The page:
The Centre for Advanced Technology, Indore, where research work on lasers and accelerators is conducted, has also not been placed in the civilian pool.
All told, the civilian list is less extensive than many nuclear scientists and experts feared when, during the initial stages of the discussions with the U.S., the Foreign Secretary publicly declared that “it makes no sense for India to deliberately keep some of its civilian facilities out of its declaration for safeguards purposes.”
“From the details revealed by the Prime Minister in Parliament, it is clear that what the DAE and the scientific community consider as crucial for maintaining the country’s minimum nuclear deterrent, long-range energy security and unbounded freedom and protection for indigenous research and development in nuclear science and technology have all been indeed ensured by the Government in framing this deal till now,” A. Gopalakrishnan, former head of the Atomic Energy Regulatory Board, told The Hindu. “There are concerns in some quarters about the promised closing down of the CIRUS reactor in 2010, but we should note that simultaneously the PM has assured MPs that no constraint has been placed on our right to construct new facilities for strategic purposes.”
In Dr. Gopalakrishnan’s opinion, the Government “has prudently avoided any reference at this stage to the building of a modern research reactor to replace CIRUS, but the flexibility and right to do exactly that is most certainly retained by India in this deal.”
Significantly, the separation plan emphasises that “concepts such as grid connectivity are not relevant to the separation exercise.” Even after separation is effected, therefore, this would necessitate grid connectivity “irrespective of whether the reactor concerned is civilian or not civilian.” Officials say this was an important point to emphasise since in the U.S., no military reactor other than Hanford (until it was shut down) had generated power for the civilian grid. Accepting such a strict firewall would have raised the opportunity cost of the Indian strategic programme considerably.
In assessing the separation plan, the document also notes, “it must be recognised that the Indian nuclear programme still has a relatively narrow base and cannot be expected to adopt solutions that might be deemed viable by much larger programmes.”
Among the principles by which India’s approach to the separation of its civilian facilities has been guided, the document says consistency with the understandings of the July 18, 2005 statement has been the key.
The plan is also “credible, feasible and implementable in a transparent manner” and “consistent with India’s national security and R&D requirements as well as not prejudicial to the three-stage nuclear programme in India.” Two other principles involved are cost-effectiveness in implementation and “[acceptability] to Parliament and public opinion.”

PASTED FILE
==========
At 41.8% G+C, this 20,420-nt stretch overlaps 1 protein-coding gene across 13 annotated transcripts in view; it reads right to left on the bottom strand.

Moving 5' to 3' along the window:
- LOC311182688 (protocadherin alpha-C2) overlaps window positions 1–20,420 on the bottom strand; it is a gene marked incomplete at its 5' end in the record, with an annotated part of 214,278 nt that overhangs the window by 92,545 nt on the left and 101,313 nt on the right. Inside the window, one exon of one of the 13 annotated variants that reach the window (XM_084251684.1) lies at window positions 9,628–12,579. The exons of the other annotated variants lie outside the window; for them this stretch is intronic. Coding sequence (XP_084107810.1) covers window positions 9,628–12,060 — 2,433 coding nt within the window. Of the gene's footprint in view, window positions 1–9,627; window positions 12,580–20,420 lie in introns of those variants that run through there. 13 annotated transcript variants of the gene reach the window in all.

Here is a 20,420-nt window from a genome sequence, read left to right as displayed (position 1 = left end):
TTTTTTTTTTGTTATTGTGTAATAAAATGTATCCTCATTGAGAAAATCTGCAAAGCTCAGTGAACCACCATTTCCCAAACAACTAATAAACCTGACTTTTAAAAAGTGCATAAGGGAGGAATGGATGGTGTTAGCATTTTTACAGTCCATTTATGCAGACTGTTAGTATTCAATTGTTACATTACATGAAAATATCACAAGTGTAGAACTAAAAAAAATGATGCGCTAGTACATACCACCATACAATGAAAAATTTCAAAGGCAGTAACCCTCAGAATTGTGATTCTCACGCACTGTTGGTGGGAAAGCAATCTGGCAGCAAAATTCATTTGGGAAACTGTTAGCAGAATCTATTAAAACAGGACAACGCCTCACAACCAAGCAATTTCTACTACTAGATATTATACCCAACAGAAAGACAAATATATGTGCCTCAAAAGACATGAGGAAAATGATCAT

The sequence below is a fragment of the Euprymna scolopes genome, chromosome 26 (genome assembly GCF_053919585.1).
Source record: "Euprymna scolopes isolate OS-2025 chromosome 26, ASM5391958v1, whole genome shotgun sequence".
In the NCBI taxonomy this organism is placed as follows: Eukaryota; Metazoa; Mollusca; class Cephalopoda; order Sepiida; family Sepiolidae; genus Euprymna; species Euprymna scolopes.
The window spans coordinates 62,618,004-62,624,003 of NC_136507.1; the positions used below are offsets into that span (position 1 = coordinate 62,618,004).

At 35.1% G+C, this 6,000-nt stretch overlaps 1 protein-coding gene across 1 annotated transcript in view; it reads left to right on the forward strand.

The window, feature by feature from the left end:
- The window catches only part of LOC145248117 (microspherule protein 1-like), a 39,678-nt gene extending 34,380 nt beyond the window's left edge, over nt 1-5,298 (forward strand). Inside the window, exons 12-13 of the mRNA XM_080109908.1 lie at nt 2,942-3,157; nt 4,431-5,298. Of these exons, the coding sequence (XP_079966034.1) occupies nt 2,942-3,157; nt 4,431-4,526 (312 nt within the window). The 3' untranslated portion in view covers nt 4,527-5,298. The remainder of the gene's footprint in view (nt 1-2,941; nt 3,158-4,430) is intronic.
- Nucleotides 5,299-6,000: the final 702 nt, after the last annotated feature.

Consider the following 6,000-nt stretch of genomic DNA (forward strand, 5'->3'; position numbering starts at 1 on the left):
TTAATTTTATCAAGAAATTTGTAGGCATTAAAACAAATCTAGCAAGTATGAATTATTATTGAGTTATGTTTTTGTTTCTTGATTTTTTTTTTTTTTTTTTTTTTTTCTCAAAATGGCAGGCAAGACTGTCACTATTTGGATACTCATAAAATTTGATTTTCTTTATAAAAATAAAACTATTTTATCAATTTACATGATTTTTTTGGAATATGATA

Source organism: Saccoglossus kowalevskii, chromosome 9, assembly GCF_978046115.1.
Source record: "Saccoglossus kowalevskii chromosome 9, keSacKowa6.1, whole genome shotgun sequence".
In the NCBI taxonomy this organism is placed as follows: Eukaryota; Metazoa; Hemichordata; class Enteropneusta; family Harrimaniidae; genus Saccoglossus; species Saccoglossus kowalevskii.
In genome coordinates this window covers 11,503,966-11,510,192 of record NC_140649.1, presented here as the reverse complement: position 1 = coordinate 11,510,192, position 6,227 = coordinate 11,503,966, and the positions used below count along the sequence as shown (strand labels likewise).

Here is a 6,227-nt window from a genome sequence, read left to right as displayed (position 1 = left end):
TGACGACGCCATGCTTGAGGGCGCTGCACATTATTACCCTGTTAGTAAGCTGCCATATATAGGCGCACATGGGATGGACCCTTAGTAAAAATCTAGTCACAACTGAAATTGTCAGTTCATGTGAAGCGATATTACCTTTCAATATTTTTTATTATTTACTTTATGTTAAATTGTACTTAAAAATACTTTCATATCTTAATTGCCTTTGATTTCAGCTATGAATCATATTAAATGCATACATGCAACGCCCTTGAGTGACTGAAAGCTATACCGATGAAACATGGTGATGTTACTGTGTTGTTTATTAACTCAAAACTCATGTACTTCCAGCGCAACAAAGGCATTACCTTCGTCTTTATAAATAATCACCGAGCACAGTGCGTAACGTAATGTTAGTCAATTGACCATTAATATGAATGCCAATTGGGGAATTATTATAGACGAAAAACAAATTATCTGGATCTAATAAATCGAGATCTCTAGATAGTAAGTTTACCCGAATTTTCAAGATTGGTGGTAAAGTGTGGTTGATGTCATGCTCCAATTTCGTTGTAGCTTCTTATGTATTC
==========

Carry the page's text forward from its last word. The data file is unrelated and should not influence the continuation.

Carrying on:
Ever wonder how India’s first nuclear reactor Apsara got its name? One clue it has something to do with India’s first prime minister.
Siddhu,>>Some reality from Swapan Dasgupta.>>http://telegraphindia.com/1060310/asp/opinion/story_5932650.asp>>Swapan starts putting the Bush visit in context with this one>><>Even after he fell from grace and spent his last years in disgrace, there was one country where Richard Nixon was always welcome. For all its other angularities, China never forgot …the man who in 1971 began the process of extricating the Middle Kingdom from its post-communist isolation.<>>>…and forcefully makes the point with these lines…>><>India , it would seem, is still mentally unprepared to cope with its new global status…In attempting to be a “quality” in world affairs — Menon’s description — India ended up as a preachy, sanctimonious bore…Indians who shopped in London but pretended that Moscow was paradise.<>>>And here’s Swapan signing off with a sixer>><>Nehru, like the protesters who revelled in hateful anger, wouldn’t have comprehended Bush’s logic. That’s because he hated business, entrepreneurship and profit. He epitomized India’s Dark Ages. The country has moved on. And the young generation, unlike the Midnight’s Children, don’t even need to look back in anger at the 50 wasted years. They have nothing to lose but their subordination; they have a world to win.<>
Mr SV: Being from a Left liberal background, I see peril ahead by position of people like you, Marxists. >>You have made too many compromises with Secularism, even allowed demography to change in significant parts of Eatsern India (WB & Assam).>>This is unacceptable. We are forced to choose BJP, which we always tried to avoid.>>I think CPIM will manage to win WB for next 2 terms. But it has lost all morality. I am from red-heartland of Burdwan district. This is the peoples mood.>>With it, you folks will loose all positioning.